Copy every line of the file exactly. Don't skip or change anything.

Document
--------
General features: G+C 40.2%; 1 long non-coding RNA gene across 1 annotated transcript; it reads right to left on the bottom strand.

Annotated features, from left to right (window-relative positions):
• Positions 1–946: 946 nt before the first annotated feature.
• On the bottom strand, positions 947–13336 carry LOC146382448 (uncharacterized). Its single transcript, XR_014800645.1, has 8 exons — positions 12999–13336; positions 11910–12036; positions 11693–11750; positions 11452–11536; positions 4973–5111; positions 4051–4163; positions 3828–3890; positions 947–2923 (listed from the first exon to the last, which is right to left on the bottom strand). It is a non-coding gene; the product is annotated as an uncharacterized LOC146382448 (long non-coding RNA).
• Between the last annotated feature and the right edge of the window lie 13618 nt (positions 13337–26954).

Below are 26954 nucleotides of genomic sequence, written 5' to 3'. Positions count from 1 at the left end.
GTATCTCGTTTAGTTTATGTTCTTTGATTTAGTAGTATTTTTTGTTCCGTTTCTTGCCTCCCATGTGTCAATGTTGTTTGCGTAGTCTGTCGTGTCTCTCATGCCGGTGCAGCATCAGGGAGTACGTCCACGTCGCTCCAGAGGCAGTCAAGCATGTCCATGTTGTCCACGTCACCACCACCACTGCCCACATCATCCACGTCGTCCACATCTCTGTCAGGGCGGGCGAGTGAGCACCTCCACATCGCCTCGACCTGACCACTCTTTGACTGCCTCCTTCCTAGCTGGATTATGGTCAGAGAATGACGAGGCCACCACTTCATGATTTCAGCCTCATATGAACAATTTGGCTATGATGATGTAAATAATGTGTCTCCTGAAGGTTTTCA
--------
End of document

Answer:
General features: G+C 40.2%; 1 long non-coding RNA gene across 1 annotated transcript; it reads right to left on the bottom strand.

Annotated features, from left to right (window-relative positions):
• Positions 1–946: 946 nt before the first annotated feature.
• On the bottom strand, positions 947–13336 carry LOC146382448 (uncharacterized). Its single transcript, XR_014800645.1, has 8 exons — positions 12999–13336; positions 11910–12036; positions 11693–11750; positions 11452–11536; positions 4973–5111; positions 4051–4163; positions 3828–3890; positions 947–2923 (listed from the first exon to the last, which is right to left on the bottom strand). It is a non-coding gene; the product is annotated as an uncharacterized LOC146382448 (long non-coding RNA).
• Between the last annotated feature and the right edge of the window lie 13618 nt (positions 13337–26954).

Below are 26954 nucleotides of genomic sequence, written 5' to 3'. Positions count from 1 at the left end.
GTATCTCGTTTAGTTTATGTTCTTTGATTTAGTAGTATTTTTTGTTCCGTTTCTTGCCTCCCATGTGTCAATGTTGTTTGCGTAGTCTGTCGTGTCTCTCATGCCGGTGCAGCATCAGGGAGTACGTCCACGTCGCTCCAGAGGCAGTCAAGCATGTCCATGTTGTCCACGTCACCACCACCACTGCCCACATCATCCACGTCGTCCACATCTCTGTCAGGGCGGGCGAGTGAGCACCTCCACATCGCCTCGACCTGACCACTCTTTGACTGCCTCCTTCCTAGCTGGATTATGGTCAGAGAATGACGAGGCCACCACTTCATGATTTCAGCCTCATATGAACAATTTGGCTATGATGATGTAAATAATGTGTCTCCTGAAGGTTTTCA